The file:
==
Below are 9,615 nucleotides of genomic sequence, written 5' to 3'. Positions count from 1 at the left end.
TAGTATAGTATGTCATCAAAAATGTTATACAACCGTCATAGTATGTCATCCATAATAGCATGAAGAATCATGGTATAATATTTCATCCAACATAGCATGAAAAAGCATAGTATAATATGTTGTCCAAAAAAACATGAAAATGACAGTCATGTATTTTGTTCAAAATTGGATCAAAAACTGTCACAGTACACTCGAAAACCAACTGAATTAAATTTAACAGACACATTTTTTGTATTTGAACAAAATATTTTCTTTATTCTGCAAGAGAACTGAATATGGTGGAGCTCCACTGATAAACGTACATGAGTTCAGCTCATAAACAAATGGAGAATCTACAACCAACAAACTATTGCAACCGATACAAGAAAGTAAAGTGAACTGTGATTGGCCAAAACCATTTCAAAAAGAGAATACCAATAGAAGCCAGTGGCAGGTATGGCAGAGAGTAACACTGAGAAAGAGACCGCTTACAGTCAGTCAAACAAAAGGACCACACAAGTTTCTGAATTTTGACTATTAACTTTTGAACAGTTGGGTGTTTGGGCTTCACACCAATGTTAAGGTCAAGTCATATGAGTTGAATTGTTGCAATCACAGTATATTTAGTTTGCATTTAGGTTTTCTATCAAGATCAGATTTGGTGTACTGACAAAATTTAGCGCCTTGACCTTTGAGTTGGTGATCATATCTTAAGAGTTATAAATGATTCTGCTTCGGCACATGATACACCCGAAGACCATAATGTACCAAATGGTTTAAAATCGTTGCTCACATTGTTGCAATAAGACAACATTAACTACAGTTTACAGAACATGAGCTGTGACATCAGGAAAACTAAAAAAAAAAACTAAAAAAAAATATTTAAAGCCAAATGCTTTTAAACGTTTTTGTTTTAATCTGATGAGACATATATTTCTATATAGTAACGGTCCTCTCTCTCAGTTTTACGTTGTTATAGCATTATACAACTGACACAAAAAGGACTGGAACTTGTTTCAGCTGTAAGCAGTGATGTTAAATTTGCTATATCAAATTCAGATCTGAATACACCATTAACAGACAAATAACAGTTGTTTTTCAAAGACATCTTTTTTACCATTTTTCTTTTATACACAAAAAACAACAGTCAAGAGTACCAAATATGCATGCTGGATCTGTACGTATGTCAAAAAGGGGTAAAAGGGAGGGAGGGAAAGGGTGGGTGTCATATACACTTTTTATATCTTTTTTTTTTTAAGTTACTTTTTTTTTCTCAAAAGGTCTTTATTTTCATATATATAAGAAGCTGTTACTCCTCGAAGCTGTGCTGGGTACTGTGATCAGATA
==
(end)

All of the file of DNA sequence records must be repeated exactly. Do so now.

Below are 9,615 nucleotides of genomic sequence, written 5' to 3'. Positions count from 1 at the left end.
TAGTATAGTATGTCATCAAAAATGTTATACAACCGTCATAGTATGTCATCCATAATAGCATGAAGAATCATGGTATAATATTTCATCCAACATAGCATGAAAAAGCATAGTATAATATGTTGTCCAAAAAAACATGAAAATGACAGTCATGTATTTTGTTCAAAATTGGATCAAAAACTGTCACAGTACACTCGAAAACCAACTGAATTAAATTTAACAGACACATTTTTTGTATTTGAACAAAATATTTTCTTTATTCTGCAAGAGAACTGAATATGGTGGAGCTCCACTGATAAACGTACATGAGTTCAGCTCATAAACAAATGGAGAATCTACAACCAACAAACTATTGCAACCGATACAAGAAAGTAAAGTGAACTGTGATTGGCCAAAACCATTTCAAAAAGAGAATACCAATAGAAGCCAGTGGCAGGTATGGCAGAGAGTAACACTGAGAAAGAGACCGCTTACAGTCAGTCAAACAAAAGGACCACACAAGTTTCTGAATTTTGACTATTAACTTTTGAACAGTTGGGTGTTTGGGCTTCACACCAATGTTAAGGTCAAGTCATATGAGTTGAATTGTTGCAATCACAGTATATTTAGTTTGCATTTAGGTTTTCTATCAAGATCAGATTTGGTGTACTGACAAAATTTAGCGCCTTGACCTTTGAGTTGGTGATCATATCTTAAGAGTTATAAATGATTCTGCTTCGGCACATGATACACCCGAAGACCATAATGTACCAAATGGTTTAAAATCGTTGCTCACATTGTTGCAATAAGACAACATTAACTACAGTTTACAGAACATGAGCTGTGACATCAGGAAAACTAAAAAAAAAAACTAAAAAAAAATATTTAAAGCCAAATGCTTTTAAACGTTTTTGTTTTAATCTGATGAGACATATATTTCTATATAGTAACGGTCCTCTCTCTCAGTTTTACGTTGTTATAGCATTATACAACTGACACAAAAAGGACTGGAACTTGTTTCAGCTGTAAGCAGTGATGTTAAATTTGCTATATCAAATTCAGATCTGAATACACCATTAACAGACAAATAACAGTTGTTTTTCAAAGACATCTTTTTTACCATTTTTCTTTTATACACAAAAAACAACAGTCAAGAGTACCAAATATGCATGCTGGATCTGTACGTATGTCAAAAAGGGGTAAAAGGGAGGGAGGGAAAGGGTGGGTGTCATATACACTTTTTATATCTTTTTTTTTTTAAGTTACTTTTTTTTTCTCAAAAGGTCTTTATTTTCATATATATAAGAAGCTGTTACTCCTCGAAGCTGTGCTGGGTACTGTGATCAGATA